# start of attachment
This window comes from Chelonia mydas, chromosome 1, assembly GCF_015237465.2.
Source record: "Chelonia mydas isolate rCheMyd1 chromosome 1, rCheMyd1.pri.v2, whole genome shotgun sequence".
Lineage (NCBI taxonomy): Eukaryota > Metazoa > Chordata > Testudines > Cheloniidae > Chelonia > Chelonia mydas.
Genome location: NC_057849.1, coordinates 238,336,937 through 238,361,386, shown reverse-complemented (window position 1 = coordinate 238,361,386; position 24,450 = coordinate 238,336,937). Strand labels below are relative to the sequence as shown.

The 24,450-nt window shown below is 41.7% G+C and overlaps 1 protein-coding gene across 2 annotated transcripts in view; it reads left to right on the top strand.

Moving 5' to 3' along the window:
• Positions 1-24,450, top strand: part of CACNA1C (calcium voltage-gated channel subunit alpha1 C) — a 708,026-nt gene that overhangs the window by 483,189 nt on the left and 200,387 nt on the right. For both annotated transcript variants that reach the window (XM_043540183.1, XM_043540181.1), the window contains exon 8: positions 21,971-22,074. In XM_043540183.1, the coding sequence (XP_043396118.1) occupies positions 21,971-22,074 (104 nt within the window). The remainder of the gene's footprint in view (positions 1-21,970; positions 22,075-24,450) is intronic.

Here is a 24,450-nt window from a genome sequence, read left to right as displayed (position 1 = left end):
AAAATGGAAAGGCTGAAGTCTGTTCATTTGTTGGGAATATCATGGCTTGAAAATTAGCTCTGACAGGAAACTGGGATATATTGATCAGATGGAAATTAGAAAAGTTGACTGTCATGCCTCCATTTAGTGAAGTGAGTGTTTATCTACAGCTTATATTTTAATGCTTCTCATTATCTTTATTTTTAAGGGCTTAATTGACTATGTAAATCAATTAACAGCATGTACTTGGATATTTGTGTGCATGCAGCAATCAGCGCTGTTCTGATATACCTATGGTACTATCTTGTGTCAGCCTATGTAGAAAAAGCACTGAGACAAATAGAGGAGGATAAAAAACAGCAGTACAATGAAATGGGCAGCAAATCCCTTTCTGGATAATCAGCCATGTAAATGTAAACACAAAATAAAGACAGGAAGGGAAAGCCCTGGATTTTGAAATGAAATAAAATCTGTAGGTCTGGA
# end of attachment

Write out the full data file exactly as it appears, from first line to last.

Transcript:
This window comes from Chelonia mydas, chromosome 1, assembly GCF_015237465.2.
Source record: "Chelonia mydas isolate rCheMyd1 chromosome 1, rCheMyd1.pri.v2, whole genome shotgun sequence".
Lineage (NCBI taxonomy): Eukaryota > Metazoa > Chordata > Testudines > Cheloniidae > Chelonia > Chelonia mydas.
Genome location: NC_057849.1, coordinates 238,336,937 through 238,361,386, shown reverse-complemented (window position 1 = coordinate 238,361,386; position 24,450 = coordinate 238,336,937). Strand labels below are relative to the sequence as shown.

The 24,450-nt window shown below is 41.7% G+C and overlaps 1 protein-coding gene across 2 annotated transcripts in view; it reads left to right on the top strand.

Moving 5' to 3' along the window:
• Positions 1-24,450, top strand: part of CACNA1C (calcium voltage-gated channel subunit alpha1 C) — a 708,026-nt gene that overhangs the window by 483,189 nt on the left and 200,387 nt on the right. For both annotated transcript variants that reach the window (XM_043540183.1, XM_043540181.1), the window contains exon 8: positions 21,971-22,074. In XM_043540183.1, the coding sequence (XP_043396118.1) occupies positions 21,971-22,074 (104 nt within the window). The remainder of the gene's footprint in view (positions 1-21,970; positions 22,075-24,450) is intronic.

Here is a 24,450-nt window from a genome sequence, read left to right as displayed (position 1 = left end):
AAAATGGAAAGGCTGAAGTCTGTTCATTTGTTGGGAATATCATGGCTTGAAAATTAGCTCTGACAGGAAACTGGGATATATTGATCAGATGGAAATTAGAAAAGTTGACTGTCATGCCTCCATTTAGTGAAGTGAGTGTTTATCTACAGCTTATATTTTAATGCTTCTCATTATCTTTATTTTTAAGGGCTTAATTGACTATGTAAATCAATTAACAGCATGTACTTGGATATTTGTGTGCATGCAGCAATCAGCGCTGTTCTGATATACCTATGGTACTATCTTGTGTCAGCCTATGTAGAAAAAGCACTGAGACAAATAGAGGAGGATAAAAAACAGCAGTACAATGAAATGGGCAGCAAATCCCTTTCTGGATAATCAGCCATGTAAATGTAAACACAAAATAAAGACAGGAAGGGAAAGCCCTGGATTTTGAAATGAAATAAAATCTGTAGGTCTGGA